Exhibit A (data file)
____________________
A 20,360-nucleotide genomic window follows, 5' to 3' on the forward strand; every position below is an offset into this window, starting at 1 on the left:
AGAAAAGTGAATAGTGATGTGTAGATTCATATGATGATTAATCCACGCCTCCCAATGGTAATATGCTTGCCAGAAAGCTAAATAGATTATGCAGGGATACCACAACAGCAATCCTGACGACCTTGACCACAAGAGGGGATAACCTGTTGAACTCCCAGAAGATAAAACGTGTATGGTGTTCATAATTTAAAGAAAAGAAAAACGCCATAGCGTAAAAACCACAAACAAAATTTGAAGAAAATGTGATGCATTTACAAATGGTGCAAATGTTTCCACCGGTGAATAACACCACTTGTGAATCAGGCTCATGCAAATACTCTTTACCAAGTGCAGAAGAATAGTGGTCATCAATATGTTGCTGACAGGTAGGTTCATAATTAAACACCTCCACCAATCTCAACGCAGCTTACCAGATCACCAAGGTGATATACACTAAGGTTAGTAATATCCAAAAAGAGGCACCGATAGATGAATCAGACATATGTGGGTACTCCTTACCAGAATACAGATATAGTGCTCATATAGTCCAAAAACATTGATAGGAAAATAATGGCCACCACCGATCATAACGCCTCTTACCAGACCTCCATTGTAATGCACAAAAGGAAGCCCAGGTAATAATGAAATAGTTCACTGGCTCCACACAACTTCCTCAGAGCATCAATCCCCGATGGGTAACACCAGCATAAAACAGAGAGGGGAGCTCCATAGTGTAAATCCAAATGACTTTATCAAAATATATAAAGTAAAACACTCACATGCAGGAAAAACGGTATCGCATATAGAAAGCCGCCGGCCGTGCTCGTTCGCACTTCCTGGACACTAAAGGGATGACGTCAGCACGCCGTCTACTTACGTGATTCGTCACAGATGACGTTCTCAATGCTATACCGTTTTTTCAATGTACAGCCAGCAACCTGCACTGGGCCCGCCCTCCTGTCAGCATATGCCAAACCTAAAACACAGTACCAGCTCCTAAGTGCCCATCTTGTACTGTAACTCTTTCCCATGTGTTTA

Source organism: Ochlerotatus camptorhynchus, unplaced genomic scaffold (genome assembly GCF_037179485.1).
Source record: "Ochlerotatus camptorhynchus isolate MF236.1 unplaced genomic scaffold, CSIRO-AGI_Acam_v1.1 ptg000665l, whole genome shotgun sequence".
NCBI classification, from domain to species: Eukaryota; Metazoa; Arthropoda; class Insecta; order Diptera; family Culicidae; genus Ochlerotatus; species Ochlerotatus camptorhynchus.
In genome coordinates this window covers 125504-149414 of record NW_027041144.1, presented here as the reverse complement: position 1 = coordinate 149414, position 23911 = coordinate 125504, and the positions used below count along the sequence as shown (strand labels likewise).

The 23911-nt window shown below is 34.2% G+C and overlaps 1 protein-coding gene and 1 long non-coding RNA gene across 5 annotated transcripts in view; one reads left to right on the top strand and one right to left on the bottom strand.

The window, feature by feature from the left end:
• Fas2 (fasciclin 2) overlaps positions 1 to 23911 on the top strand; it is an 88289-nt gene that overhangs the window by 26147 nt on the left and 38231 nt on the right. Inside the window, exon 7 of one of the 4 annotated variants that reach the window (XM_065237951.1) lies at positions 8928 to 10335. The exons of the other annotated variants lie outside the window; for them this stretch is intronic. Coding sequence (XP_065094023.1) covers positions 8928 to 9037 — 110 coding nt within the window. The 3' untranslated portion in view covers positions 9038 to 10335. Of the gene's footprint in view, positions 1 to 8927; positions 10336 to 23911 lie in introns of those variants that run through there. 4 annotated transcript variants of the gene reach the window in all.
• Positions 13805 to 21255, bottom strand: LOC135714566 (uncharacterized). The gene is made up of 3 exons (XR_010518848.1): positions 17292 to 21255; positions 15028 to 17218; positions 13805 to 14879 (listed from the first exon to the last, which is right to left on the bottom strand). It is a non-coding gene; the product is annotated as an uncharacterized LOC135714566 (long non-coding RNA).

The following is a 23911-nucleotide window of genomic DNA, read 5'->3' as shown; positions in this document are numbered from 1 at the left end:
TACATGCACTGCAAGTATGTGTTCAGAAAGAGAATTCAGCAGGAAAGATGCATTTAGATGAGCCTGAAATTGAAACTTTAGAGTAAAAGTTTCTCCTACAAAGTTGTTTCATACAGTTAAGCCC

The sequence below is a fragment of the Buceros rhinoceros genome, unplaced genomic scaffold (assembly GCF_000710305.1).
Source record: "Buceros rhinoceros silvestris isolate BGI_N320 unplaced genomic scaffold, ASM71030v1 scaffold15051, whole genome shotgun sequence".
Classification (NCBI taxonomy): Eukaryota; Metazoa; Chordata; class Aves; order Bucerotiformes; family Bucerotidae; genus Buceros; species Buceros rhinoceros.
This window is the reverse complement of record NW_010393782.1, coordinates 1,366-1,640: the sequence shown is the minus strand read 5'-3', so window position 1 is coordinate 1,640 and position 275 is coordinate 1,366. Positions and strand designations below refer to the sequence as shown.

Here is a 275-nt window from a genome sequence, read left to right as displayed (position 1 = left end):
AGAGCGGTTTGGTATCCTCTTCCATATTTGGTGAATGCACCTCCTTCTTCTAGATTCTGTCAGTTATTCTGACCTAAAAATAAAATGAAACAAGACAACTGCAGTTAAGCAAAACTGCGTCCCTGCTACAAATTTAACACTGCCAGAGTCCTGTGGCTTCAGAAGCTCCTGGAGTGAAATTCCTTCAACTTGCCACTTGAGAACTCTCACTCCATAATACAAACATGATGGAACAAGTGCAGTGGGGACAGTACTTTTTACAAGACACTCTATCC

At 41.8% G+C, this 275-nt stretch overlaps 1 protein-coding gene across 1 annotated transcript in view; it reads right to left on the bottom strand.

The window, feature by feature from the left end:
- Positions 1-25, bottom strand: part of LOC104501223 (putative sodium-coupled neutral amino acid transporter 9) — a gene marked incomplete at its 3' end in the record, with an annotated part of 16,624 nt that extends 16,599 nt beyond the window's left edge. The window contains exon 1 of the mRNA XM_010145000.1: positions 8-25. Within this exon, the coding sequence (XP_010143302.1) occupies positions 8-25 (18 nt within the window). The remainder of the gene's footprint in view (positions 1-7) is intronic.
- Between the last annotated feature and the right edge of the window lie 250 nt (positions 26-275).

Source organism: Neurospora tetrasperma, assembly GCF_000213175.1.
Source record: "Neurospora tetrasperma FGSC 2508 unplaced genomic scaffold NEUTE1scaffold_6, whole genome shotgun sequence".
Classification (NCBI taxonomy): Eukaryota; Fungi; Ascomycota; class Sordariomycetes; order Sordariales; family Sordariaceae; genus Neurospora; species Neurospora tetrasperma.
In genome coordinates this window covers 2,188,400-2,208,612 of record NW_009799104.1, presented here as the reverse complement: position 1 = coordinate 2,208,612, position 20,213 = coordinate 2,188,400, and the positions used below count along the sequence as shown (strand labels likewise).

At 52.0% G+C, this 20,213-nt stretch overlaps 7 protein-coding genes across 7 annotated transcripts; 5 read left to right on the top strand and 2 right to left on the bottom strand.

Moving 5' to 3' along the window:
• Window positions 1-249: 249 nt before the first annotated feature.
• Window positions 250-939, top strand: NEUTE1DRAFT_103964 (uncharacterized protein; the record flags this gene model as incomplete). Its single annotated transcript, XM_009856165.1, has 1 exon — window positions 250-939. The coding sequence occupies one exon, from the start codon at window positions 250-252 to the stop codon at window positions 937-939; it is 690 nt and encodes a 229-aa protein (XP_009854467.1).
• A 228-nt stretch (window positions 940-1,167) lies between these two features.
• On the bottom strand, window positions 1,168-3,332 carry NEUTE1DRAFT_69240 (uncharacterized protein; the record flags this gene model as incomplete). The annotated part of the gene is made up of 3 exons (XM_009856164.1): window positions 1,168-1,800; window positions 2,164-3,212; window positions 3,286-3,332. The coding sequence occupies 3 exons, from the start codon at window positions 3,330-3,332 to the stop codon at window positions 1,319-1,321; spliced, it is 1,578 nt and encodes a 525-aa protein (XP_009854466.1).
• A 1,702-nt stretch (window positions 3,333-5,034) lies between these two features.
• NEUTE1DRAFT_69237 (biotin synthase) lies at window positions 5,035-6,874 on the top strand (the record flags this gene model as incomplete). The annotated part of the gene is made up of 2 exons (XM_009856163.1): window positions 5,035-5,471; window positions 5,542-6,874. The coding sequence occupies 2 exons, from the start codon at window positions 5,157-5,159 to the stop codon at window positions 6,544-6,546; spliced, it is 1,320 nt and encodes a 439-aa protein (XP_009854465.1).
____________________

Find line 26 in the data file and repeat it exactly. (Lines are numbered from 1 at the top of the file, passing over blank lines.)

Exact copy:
In genome coordinates this window covers 2,188,400-2,208,612 of record NW_009799104.1, presented here as the reverse complement: position 1 = coordinate 2,208,612, position 20,213 = coordinate 2,188,400, and the positions used below count along the sequence as shown (strand labels likewise).